When I started creating art for myself a few years ago, I never showed my work. A few friends saw it when they came to visit but outside of that, it didn’t see the light of day.

Now I should clarify and say that yes, I went to art school in my 20s. I’ve been painted for a long time. But there was a gap of about ten years where I didn’t create anything. Coincidentally, I had infants and toddlers at the time… I think it’s fair to blame my kids for this one. ha

So when I emerged from my parenting cocoon, or torment if you will, I was in a very vulnerable place with my art. Not sure if I had lost my skills. Not sure what I wanted to do with my art, if anything. I was already well established as a programmer by that point so I didn’t need my art to do anything.

I had a friend who shoved me out the door. MADE me show my work. And from there the snowball grew bigger. Three years ago I had 13 followers and they were all my friends.

Overcoming my fear of rejection and criticism happened over time and experience. I call the process of growing a thick skin, becoming anti-fragile.

But there’s still a bit of me that pauses before I paint live. I wonder if the piece will turn out. If I still remember how to paint. If pulling back the hidden layers of art creation, MY art creation is worth it.

And sometimes that voice tells me to keep things closed. Don’t share. It’s too scary. Too sacred. Too private. Whatever.

And sometimes that voice is right but I go ahead anyway. Damn these things to the wind and share a process that ultimately fails.

I have a few more followers now. My failures happen in front of around 18k people give or take.

Of all those people, 17,999 are fantastic. Amazing. Wonderfully supportive people. One is not.

And this is where we get to my point – we’re in a society or culture right now that has opinions. We feel our value when we comment on things, good or bad. We really get our jollies off when we stir up shit. Rile people up.

I think it almost gives a validation. I matter because I made people pay attention to me.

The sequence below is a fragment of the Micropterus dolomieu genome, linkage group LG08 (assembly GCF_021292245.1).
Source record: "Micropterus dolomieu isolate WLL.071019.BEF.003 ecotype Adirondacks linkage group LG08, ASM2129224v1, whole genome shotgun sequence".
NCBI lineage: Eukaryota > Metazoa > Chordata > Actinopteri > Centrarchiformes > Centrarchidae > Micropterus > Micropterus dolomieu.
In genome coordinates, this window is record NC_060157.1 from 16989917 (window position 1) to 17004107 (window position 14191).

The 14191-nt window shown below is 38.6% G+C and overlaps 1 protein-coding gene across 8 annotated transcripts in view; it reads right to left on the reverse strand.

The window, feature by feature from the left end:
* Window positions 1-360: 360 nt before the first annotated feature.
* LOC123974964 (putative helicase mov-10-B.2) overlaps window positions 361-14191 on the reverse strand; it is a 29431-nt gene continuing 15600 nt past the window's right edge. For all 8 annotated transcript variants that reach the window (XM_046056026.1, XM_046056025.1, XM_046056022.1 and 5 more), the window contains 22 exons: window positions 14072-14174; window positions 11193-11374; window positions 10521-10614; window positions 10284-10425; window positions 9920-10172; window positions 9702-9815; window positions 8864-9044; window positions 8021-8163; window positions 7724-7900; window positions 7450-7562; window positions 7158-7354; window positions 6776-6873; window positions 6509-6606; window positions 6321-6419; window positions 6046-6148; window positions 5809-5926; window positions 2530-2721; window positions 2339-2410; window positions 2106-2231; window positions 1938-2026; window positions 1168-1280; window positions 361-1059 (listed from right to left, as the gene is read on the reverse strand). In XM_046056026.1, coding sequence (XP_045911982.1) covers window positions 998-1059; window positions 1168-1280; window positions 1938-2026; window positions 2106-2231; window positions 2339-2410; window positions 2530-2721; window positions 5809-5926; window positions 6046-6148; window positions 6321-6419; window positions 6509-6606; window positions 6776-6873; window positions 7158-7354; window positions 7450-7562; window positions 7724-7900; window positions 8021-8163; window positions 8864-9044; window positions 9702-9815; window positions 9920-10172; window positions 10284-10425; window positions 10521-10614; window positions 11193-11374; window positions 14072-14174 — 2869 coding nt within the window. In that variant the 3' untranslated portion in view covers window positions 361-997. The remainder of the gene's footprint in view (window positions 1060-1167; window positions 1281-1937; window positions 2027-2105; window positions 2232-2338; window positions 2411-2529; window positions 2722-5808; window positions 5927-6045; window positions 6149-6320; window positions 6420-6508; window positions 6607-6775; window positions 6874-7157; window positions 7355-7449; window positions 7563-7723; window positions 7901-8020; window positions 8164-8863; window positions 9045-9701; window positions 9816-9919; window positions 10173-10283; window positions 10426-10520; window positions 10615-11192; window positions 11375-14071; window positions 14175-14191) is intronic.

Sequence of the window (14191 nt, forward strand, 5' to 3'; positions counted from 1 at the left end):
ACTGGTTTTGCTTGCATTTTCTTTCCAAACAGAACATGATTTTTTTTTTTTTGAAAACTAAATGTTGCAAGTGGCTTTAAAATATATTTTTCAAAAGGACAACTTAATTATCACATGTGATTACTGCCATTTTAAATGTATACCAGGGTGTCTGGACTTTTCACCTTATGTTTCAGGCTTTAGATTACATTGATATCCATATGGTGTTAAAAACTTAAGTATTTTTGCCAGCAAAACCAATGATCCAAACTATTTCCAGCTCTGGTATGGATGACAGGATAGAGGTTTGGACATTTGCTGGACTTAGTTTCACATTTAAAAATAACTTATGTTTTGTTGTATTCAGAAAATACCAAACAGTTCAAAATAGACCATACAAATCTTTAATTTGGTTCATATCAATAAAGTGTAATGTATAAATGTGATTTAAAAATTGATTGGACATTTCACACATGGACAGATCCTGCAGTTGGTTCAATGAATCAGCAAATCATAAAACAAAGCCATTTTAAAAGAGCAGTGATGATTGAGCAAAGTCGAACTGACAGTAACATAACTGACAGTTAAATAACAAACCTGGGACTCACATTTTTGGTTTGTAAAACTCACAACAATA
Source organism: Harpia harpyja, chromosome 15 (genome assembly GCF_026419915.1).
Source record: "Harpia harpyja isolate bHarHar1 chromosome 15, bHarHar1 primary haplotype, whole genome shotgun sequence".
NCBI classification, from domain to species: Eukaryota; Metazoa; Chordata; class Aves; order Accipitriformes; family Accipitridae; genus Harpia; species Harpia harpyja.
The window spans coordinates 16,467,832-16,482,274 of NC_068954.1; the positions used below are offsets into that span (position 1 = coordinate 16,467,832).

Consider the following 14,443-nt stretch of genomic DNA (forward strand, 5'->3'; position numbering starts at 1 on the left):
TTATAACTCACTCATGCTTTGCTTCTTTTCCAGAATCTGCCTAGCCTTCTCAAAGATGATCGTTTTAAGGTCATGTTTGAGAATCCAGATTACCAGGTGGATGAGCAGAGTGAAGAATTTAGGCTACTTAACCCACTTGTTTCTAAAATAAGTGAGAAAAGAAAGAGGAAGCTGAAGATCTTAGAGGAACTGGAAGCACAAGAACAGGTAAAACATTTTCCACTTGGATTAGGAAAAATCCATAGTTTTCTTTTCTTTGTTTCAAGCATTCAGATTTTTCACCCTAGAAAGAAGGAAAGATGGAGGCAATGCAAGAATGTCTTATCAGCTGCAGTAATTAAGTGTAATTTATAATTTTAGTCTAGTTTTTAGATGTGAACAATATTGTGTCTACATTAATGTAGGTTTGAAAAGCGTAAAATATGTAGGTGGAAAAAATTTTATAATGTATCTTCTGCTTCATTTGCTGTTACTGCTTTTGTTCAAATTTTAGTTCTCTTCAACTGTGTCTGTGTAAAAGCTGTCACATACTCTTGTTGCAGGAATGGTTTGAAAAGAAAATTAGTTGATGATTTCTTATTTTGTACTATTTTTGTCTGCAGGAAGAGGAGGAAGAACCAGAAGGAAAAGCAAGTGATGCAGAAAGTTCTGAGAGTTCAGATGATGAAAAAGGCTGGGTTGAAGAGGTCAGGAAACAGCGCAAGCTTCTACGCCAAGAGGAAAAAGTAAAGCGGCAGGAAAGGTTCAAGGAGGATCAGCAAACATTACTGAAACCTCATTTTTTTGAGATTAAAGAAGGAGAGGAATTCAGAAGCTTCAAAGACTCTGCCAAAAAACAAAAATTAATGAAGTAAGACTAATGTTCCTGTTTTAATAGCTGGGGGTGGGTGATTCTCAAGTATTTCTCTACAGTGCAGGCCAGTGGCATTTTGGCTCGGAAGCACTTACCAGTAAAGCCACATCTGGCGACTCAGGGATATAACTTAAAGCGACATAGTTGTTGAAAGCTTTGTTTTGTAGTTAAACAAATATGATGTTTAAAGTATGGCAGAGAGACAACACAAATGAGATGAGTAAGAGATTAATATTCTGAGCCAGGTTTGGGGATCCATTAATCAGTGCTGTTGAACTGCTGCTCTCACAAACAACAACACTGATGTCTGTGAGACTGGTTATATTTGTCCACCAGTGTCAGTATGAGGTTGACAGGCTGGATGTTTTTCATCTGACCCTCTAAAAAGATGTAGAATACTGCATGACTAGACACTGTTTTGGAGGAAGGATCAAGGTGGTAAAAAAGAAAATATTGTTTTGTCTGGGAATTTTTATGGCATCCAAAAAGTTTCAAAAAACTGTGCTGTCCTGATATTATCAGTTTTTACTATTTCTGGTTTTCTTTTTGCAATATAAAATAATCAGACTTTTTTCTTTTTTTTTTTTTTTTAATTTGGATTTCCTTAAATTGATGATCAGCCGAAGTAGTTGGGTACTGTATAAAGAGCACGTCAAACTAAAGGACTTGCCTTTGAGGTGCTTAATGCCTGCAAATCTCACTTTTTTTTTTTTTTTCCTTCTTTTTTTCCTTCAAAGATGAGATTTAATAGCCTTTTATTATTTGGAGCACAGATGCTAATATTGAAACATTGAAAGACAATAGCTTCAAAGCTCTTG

Of course, people like that are dismissed as “haters gonna hate”. But do they really need to hate? I know enough about people to know that the hateful things that are said online are ALWAYS about the person saying them. Always.

So I wonder, if instead of saying something hateful or harmful or negative, that everyone takes a moment to pause and think about where that emotion is coming from. And how, instead of creating damage, you could create something good or thoughtful.

Because we’ve already seen how much damage hate can do in this world. One person at a time. Like an infection.

Each of us needs to turn this around. That we need to counter that hate with love and compassion. That if, instead of responding in a way that is a knee jerk reaction (or hell a jerk reaction), we reach out with kindness.

I usually respond to hate gently: “I’m so sorry you feel that way. I hope the rest of your day goes better for you!”

Never taking it in. Never putting the other person on the defensive. I don’t know if it helps but I do know I am not adding hate back into the world. That I’m taking a step back and doing my part to reduce it where possible.

The hate I got yesterday was about the above work in progress piece. A painting that I’m struggling with because it’s on black canvas. A surface I used a few years ago but haven’t really touched since so it’s been difficult to work with.

This hate isn’t going to stop me. It’s not going to change my direction. It’s not my problem.

But if you’re going to put something out in the world, especially to someone you don’t know, isn’t it so much nicer to make that something love?

Categories: Art